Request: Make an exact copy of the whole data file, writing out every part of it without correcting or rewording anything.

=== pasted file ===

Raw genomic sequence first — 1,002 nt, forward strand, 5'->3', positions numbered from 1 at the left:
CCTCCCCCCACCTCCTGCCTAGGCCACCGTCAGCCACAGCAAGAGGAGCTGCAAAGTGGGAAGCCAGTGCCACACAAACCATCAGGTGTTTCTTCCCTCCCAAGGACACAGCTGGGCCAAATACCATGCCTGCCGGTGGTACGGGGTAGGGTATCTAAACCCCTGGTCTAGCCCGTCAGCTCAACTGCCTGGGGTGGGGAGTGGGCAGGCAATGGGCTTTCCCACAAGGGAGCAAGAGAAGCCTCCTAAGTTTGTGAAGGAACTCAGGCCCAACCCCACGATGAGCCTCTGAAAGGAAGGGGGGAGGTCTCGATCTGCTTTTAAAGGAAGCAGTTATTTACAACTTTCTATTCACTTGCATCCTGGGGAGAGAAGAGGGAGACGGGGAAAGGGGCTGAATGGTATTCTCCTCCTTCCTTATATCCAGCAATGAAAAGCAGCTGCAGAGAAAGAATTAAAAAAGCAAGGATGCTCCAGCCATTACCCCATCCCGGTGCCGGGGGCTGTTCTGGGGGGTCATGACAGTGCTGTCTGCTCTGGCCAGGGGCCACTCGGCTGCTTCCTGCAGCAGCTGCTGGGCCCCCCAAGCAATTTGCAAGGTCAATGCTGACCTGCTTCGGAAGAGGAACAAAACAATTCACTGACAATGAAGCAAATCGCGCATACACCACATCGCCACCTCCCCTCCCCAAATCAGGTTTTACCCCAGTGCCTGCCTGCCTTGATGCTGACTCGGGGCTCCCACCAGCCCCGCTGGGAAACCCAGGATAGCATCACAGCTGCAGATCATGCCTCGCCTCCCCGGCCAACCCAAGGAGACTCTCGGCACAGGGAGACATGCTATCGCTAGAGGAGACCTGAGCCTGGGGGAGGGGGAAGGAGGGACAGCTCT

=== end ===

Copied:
Raw genomic sequence first — 1,002 nt, forward strand, 5'->3', positions numbered from 1 at the left:
CCTCCCCCCACCTCCTGCCTAGGCCACCGTCAGCCACAGCAAGAGGAGCTGCAAAGTGGGAAGCCAGTGCCACACAAACCATCAGGTGTTTCTTCCCTCCCAAGGACACAGCTGGGCCAAATACCATGCCTGCCGGTGGTACGGGGTAGGGTATCTAAACCCCTGGTCTAGCCCGTCAGCTCAACTGCCTGGGGTGGGGAGTGGGCAGGCAATGGGCTTTCCCACAAGGGAGCAAGAGAAGCCTCCTAAGTTTGTGAAGGAACTCAGGCCCAACCCCACGATGAGCCTCTGAAAGGAAGGGGGGAGGTCTCGATCTGCTTTTAAAGGAAGCAGTTATTTACAACTTTCTATTCACTTGCATCCTGGGGAGAGAAGAGGGAGACGGGGAAAGGGGCTGAATGGTATTCTCCTCCTTCCTTATATCCAGCAATGAAAAGCAGCTGCAGAGAAAGAATTAAAAAAGCAAGGATGCTCCAGCCATTACCCCATCCCGGTGCCGGGGGCTGTTCTGGGGGGTCATGACAGTGCTGTCTGCTCTGGCCAGGGGCCACTCGGCTGCTTCCTGCAGCAGCTGCTGGGCCCCCCAAGCAATTTGCAAGGTCAATGCTGACCTGCTTCGGAAGAGGAACAAAACAATTCACTGACAATGAAGCAAATCGCGCATACACCACATCGCCACCTCCCCTCCCCAAATCAGGTTTTACCCCAGTGCCTGCCTGCCTTGATGCTGACTCGGGGCTCCCACCAGCCCCGCTGGGAAACCCAGGATAGCATCACAGCTGCAGATCATGCCTCGCCTCCCCGGCCAACCCAAGGAGACTCTCGGCACAGGGAGACATGCTATCGCTAGAGGAGACCTGAGCCTGGGGGAGGGGGAAGGAGGGACAGCTCT